Cells for New life

Types of Stem Cells

Adult Hematopoietic Stem Cells

If this can be applied to human cells, it may eventually be possible to use hematopoietic stem cells to replace a wider array of cells and tissues than once thought. Despite the vast experience with hematopoietic stem cells, scientists face major roadblocks in expanding their use beyond the replacement of blood and immune cells. First, hematopoietic stem cells are unable to proliferate (replicate themselves) and differentiate (become specialized to other cell types) in vitro (in the test tube or culture dish). Second, scientists do not yet have an accurate method to distinguish stem cells from other cells recovered from the blood or bone marrow. Until scientists overcome these technical barriers, they believe it is unlikely that hematopoietic stem cells will be applied as cell replacement therapy in diseases such as diabetes, Parkinson’s Disease, spinal cord injury, and many others.

A hematopoietic stem cell is a cell isolated from the blood or bone marrow that can renew itself, can differentiate to a variety of specialized cells, can mobilize out of the bone marrow into circulating blood, and can undergo programmed cell death, called apoptosis – a process by which cells that are detrimental or unneeded self-destruct. The challenge is formidable as about 1 in every 10,000 to 15,000 bone marrow cells is thought to be a stem cell. In the blood stream the proportion falls to 1 in 100,000 blood cells.

The classic source of hematopoietic stem cells (HSCs) is bone marrow. For more than 40 years, doctors performed bone marrow transplants by anesthetizing the stem cell donor, puncturing a bone—typically a hipbone – and drawing out the bone marrow cells with a syringe. About 1 in every 100,000 cells in the marrow is a long-term, blood-forming stem cell; other cells present include stromal cells, stromal stem cells, blood progenitor cells, and mature and maturing white and red blood cells.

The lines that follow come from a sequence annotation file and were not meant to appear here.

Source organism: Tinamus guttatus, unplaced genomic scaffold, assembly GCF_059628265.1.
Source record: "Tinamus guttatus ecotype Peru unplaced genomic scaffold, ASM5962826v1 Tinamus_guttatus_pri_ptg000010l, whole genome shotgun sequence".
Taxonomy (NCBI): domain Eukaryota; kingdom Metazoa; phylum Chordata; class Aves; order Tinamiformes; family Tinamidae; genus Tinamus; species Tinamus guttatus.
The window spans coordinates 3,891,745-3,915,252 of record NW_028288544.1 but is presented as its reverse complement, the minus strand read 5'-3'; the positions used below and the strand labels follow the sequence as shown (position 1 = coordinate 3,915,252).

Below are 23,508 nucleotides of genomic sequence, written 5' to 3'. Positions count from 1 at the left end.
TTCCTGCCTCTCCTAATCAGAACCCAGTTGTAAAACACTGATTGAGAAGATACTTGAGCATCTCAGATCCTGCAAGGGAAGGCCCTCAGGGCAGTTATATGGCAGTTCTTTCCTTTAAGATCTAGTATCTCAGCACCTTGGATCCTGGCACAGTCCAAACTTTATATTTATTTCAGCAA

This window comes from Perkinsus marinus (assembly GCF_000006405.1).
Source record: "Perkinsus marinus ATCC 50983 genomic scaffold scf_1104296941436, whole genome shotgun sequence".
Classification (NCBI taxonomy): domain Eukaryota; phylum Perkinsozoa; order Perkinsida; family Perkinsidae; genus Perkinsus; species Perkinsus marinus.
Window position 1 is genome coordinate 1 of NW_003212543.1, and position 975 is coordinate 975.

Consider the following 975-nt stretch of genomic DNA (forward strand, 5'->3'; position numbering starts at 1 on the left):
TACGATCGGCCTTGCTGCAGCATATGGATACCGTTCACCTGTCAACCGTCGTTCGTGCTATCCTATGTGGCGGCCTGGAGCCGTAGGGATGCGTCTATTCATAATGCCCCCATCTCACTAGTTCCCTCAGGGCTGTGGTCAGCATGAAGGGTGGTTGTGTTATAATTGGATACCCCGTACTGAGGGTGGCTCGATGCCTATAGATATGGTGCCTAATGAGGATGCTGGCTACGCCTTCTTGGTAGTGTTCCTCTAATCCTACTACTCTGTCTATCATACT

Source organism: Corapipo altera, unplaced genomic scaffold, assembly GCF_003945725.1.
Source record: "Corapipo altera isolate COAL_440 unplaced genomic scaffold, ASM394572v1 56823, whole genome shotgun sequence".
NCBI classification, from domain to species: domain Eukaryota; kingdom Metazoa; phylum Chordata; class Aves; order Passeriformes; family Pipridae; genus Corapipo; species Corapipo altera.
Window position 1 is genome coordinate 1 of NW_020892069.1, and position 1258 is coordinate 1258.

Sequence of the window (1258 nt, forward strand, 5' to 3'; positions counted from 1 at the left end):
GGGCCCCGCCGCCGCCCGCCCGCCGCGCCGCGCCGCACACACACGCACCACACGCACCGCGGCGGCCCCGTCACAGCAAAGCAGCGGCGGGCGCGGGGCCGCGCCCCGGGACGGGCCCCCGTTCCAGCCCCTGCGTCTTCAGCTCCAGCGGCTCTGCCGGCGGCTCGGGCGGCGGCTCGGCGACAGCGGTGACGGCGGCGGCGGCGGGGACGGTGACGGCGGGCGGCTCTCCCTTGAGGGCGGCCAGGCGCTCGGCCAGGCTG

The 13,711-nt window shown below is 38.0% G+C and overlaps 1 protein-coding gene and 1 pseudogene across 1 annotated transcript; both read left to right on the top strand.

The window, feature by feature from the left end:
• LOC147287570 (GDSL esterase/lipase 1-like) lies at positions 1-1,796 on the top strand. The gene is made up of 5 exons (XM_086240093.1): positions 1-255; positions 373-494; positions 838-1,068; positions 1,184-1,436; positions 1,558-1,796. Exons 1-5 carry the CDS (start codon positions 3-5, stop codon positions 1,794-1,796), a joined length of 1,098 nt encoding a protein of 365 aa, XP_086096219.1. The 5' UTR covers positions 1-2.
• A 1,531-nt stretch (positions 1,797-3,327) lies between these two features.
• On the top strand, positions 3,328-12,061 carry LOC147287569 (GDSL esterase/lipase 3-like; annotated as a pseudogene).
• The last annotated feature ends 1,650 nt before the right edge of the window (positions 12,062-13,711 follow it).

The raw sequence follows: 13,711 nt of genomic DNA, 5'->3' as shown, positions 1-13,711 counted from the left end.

As a source of HSCs for medical treatments, bone marrow retrieval directly from bone is quickly fading into history. For clinical transplantation of human HSCs, doctors now prefer to harvest donor cells from peripheral, circulating blood. It has been known for decades that a small number of stem and progenitor cells circulate in the bloodstream, but in the past 20 years, researchers have found that they can coax the cells to migrate from marrow to blood in greater numbers by injecting the donor with a cytokine, such as granulocyte-colony stimulating factor (GCSF). The donor is injected with GCSF a few days before the cell harvest. To collect the cells, doctors insert an intravenous tube into the donor’s vein and pass his blood through a filtering system that pulls out CD34+ white blood cells and returns the red blood cells to the donor. Of the cells collected, just 5 to 20 percent will be true HSCs. Thus, when medical researchers commonly refer to peripherally harvested “stem cells,” this is a misnomer. As is true for bone marrow, the CD34+ cells are a mixture of stem cells, progenitors, and white blood cells of various degrees of maturity. In the past years, the majority of autologous (where the donor and recipient are the same person) and allogeneic (where the donor and recipient are different individuals) “bone marrow” transplants have actually been white blood cells drawn from peripheral circulation, not bone marrow. The peripherally harvested cells contain twice as many HSCs as stem cells taken from bone marrow and engraft more quickly. This means patients may recover white blood cells, platelets, and their immune and clotting protection several days faster than they would with a bone marrow graft.